Unrealistic Female Mannequins– A team of researchers from the University of Liverpool’s Institute of Psychology, Health and Society found that about 100% of female mannequins in fashion stores are too thin and unrealistic.
In a world that seeks “perfection” certain fashion trends have made other people feel insecure about their bodies.
Women most commonly fall prey to the pressure of having the “perfect” body shape. To attain this supposed feat, several extreme measures are taken.
According to a study contained in the Journal of Eating Disorders, the use of unrealistic female mannequins affects women’s perception of their bodies.
These unrealistic mannequins has contributed to the fantastical pressure to be slender. It has also increased eating disorders in women.
“Given that the prevalence of body image problems and disordered eating in young people is worryingly high, positive action that challenges communication of ultra-thin ideals may be of particular benefit to children, adolescents and young adult females.”
Dr Eric Robinson, the study’s author wrote:
“We became interested in this topic after seeing some news reports about members of the general public noticing that some mannequins in fashion stores were disturbingly thin.”
“There is clear evidence showing that the ultra-thin ideal is contributing to the development of mental health problems and eating disorders,”
For the sake of fashion and public perception, women particularly go extra miles that are detrimental to both physical and mental health.
A New Study has stated that female mannequins in fashion stores are rarely the size of normal-sized women. They were found to be “disturbingly thin.”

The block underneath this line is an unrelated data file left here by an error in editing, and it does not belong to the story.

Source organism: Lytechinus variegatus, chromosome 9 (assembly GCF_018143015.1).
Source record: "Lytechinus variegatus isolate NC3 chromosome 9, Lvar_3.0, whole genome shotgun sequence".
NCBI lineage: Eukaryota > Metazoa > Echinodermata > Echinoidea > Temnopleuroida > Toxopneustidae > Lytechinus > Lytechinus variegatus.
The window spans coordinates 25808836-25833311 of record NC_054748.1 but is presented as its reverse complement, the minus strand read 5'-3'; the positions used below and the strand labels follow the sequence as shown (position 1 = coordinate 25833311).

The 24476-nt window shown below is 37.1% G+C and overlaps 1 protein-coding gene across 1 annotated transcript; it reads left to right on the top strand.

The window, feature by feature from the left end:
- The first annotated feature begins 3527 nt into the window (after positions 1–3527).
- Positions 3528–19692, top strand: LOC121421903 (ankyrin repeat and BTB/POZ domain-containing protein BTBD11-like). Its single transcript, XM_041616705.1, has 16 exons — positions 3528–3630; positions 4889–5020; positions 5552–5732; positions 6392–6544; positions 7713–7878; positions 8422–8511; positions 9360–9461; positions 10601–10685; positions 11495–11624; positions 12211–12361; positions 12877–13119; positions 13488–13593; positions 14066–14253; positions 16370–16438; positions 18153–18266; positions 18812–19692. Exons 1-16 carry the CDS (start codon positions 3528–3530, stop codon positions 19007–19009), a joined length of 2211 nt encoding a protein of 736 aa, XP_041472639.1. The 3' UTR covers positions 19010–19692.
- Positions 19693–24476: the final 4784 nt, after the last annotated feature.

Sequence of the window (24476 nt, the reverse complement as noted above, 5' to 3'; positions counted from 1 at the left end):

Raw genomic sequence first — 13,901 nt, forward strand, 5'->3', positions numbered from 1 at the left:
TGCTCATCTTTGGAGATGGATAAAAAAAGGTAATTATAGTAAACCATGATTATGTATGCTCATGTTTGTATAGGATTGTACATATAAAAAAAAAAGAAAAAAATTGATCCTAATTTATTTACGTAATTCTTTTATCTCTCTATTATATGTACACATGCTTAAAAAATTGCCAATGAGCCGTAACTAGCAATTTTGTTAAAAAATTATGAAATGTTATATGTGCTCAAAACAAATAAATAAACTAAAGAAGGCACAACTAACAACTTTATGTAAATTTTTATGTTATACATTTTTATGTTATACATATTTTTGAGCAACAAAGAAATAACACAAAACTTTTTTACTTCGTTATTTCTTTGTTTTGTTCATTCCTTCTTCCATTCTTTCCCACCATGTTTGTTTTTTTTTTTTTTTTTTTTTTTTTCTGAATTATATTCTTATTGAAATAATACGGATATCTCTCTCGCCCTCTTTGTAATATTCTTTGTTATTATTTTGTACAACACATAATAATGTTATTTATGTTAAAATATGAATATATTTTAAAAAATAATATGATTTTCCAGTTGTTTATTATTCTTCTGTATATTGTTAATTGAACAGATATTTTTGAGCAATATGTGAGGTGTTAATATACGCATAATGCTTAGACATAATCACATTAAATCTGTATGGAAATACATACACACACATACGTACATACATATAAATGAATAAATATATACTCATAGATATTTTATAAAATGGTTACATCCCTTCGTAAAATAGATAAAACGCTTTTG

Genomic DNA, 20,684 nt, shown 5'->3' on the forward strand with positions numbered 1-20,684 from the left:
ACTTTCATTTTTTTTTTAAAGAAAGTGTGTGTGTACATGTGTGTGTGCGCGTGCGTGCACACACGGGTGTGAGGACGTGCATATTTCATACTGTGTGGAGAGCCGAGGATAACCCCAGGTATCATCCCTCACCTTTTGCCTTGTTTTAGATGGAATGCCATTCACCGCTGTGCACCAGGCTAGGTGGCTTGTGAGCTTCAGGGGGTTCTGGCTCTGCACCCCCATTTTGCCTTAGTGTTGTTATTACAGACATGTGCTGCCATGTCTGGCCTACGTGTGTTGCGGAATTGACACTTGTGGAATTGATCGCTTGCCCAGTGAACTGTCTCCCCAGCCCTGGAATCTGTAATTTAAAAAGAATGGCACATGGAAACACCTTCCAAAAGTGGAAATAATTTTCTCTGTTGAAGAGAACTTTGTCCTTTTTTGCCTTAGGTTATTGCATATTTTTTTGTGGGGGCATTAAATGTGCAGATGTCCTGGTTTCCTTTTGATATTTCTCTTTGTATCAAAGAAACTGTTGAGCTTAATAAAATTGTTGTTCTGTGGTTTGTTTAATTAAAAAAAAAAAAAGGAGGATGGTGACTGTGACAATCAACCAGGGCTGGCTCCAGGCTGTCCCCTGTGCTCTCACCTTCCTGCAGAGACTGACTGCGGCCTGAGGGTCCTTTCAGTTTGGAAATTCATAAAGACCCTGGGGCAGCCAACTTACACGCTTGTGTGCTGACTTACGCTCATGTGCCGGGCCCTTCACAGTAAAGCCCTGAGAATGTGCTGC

“We didn’t find a single female mannequin that was a normal body size on display,”
The study asserted that if the women in the UK cities under study were as thin as the mannequins, they would be considered unhealthy.
It says that the average female mannequin used to model clothes in UK stores is the size of a severely underweight woman.
All the visited fashion stores for the research refused to have their mannequins examined by the research group.
Some stores however claim that they use bigger mannequins as well.
The study also found that the average male mannequin body size was significantly larger than the average female mannequin.
Against the 100% found with the female mannequins, 8% of male mannequins represented an underweight body size.
Nevertheless, the researchers suggest that underweight male mannequins had unrealistic muscles. As such could have a similar negative impact on the male folk.
“Although male mannequins were less likely to be slender than female mannequins and therefore more representative of what constitutes a ‘normal’ male body weight, during data collection it was noted that a number of the male mannequins appeared unrealistically muscular,”
“In the same way that exposure to ultra-thin ideals may negatively affect body image in women, exposure to unattainable muscular ideals may promote body dissatisfaction in men.”
Dr Eric Robinson also urged the co-operation of fashion stores to stop the use of unrealistic female mannequins. This will partially keep women from having body image problems.
“Because ultra-thin ideals encourage the development of body image problems in young people, we need to change the environment to reduce emphasis on the value of extreme thinness.”